Ancient Egypt

Tomb Robbers in Ancient Egypt

Tomb robbing in ancient Egypt played an important part in the economic well-being of the society. Although by today's standards it is considered a dastardly deed, the Egyptians did not view tomb robbing with the same disdain and disgust that modern society does.

History of Tomb Robbing

Tomb robbers existed in all levels of society, from royalty to serf. Many in the lower classes viewed the tombs and mummies of the upper classes as ostentation at its finest. They resented that the upper classes could afford to bury fantastic amounts of treasure with them, while the serfs struggled and/or went hungry. Thus, many of the lower classes would rob the tombs in order to provide for their families.

Interestingly, many of these tomb robbers were also the ones responsible for the different burial processes of entombment and thus knew exactly which items were contained in which rooms in each tomb. These people included the priests and scribes. Since all mummies were buried with a list of their treasures, robbing the tombs of all their treasures was facilitated.

Burial Chamber of Ramses V

© GoShows - Burial Chamber of Ramses V

Many of the nobility were guilty of tomb robbing and thought it an acceptable practice. A long-dead relative with whom an individual had been close could provide the perfect tomb and the trappings were already in place.

During times of economic hardship, tombs were sometimes robbed as an act of revenge. Leaders who had departed for the afterlife were supposed to look after those who remained. When that failed to happen, as during periods of economic or social difficulty, tomb robbing was considered just retribution for the dead leader's failure to provide.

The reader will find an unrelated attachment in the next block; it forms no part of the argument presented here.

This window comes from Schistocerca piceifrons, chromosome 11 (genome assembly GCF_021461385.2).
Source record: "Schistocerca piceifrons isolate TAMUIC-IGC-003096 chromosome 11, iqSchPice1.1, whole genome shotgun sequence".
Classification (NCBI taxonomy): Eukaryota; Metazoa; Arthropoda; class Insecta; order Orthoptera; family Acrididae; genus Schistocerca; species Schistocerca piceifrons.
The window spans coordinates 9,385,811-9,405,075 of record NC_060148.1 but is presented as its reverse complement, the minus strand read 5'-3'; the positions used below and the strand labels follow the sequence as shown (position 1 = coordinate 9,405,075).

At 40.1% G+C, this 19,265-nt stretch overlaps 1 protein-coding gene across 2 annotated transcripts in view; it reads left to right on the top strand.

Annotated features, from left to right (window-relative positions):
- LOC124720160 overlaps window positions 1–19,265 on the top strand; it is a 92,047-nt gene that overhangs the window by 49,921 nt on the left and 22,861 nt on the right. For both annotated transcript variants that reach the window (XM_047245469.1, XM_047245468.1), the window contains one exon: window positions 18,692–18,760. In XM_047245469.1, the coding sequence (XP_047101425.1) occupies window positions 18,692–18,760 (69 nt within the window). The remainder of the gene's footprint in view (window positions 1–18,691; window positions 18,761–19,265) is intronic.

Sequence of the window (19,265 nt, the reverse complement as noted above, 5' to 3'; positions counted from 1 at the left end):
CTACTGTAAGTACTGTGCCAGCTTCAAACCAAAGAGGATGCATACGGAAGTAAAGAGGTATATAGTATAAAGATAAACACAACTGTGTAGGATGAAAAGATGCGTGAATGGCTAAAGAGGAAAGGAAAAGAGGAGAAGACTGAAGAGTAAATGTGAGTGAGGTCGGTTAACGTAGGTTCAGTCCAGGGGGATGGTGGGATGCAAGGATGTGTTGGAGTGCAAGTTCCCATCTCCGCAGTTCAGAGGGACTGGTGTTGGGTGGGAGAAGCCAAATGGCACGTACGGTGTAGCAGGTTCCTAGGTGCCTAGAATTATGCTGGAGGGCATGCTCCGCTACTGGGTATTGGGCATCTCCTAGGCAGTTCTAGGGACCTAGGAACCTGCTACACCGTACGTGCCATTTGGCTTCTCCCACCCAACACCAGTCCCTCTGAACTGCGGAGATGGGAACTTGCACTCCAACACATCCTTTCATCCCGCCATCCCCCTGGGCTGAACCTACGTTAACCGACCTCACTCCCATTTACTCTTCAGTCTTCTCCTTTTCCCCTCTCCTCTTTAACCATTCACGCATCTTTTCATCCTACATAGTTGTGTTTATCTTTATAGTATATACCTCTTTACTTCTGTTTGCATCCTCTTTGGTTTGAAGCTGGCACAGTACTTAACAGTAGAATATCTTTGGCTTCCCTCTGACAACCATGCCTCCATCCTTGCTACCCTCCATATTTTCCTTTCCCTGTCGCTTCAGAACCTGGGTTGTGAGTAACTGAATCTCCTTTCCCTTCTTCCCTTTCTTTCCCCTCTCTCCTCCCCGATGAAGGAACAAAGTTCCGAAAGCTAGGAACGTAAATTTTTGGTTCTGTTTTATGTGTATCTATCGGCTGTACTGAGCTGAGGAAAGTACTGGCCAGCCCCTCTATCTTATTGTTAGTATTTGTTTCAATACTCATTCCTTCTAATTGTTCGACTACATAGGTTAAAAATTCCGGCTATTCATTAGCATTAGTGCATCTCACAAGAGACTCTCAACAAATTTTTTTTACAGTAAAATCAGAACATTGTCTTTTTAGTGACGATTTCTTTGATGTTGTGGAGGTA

All of the pharaohs were considered to be the incarnation of the god Horus. Therefore, when a pharaoh robbed the tomb of an ancestor, it was considered that he was taking his own possessions. Many of the early tombs were robbed by subsequent rulers and reused, even the sarcophagus has been known to be reused.

Abu Simbel Small Temple

© Surreal Name Given - Statue of Horus

Measures Against Tomb Robbers

Despite the numerous safety precautions taken to safeguard the tomb, such as trip wires, traps, holes, and decapitation wires, tomb robbing was a thriving part of ancient Egyptian society. Since only the initial robber was considered to be the desecrater, once a tomb had been opened and defiled, further robberies were inconsequential.

How Tomb Robbers Entered

Sometimes, tombs were robbed before they were sealed. Many ancient Egyptian tombs have been found with seals and sarcophagi intact but the mummy had been desecrated and its finery removed. This could only have happened prior to burial and therefore must have been done by those who participated in the burial ritual.

Since many of the pharaoh's servants were involved in the burial process, they also knew how the tomb was sealed and how to circumvent any booby traps that might be installed.

Gangs also participated in the tomb robberies. Usually, they were comprised of about ten people and included tradesmen, who would hide treasures in their equipment and carry it from the castle.


Tomb entrances in the Valley of the Kings

© Elena Pleskevich - Tomb Entrances


Punishment for Tomb Robbers

Many times, robbers were never caught, particularly when nobles or royalty were involved. However, when a tomb robber was nabbed, punishment was harsh and severe. As a crime, robbery was punished by death, which usually meant being burned alive or decapitated and impaled.

This presented a religious problem for the thief because if he was burned, there would be only ashes and no body that was able to enter the afterlife. If he was impaled, his body would forever be tied to the place of his impalement.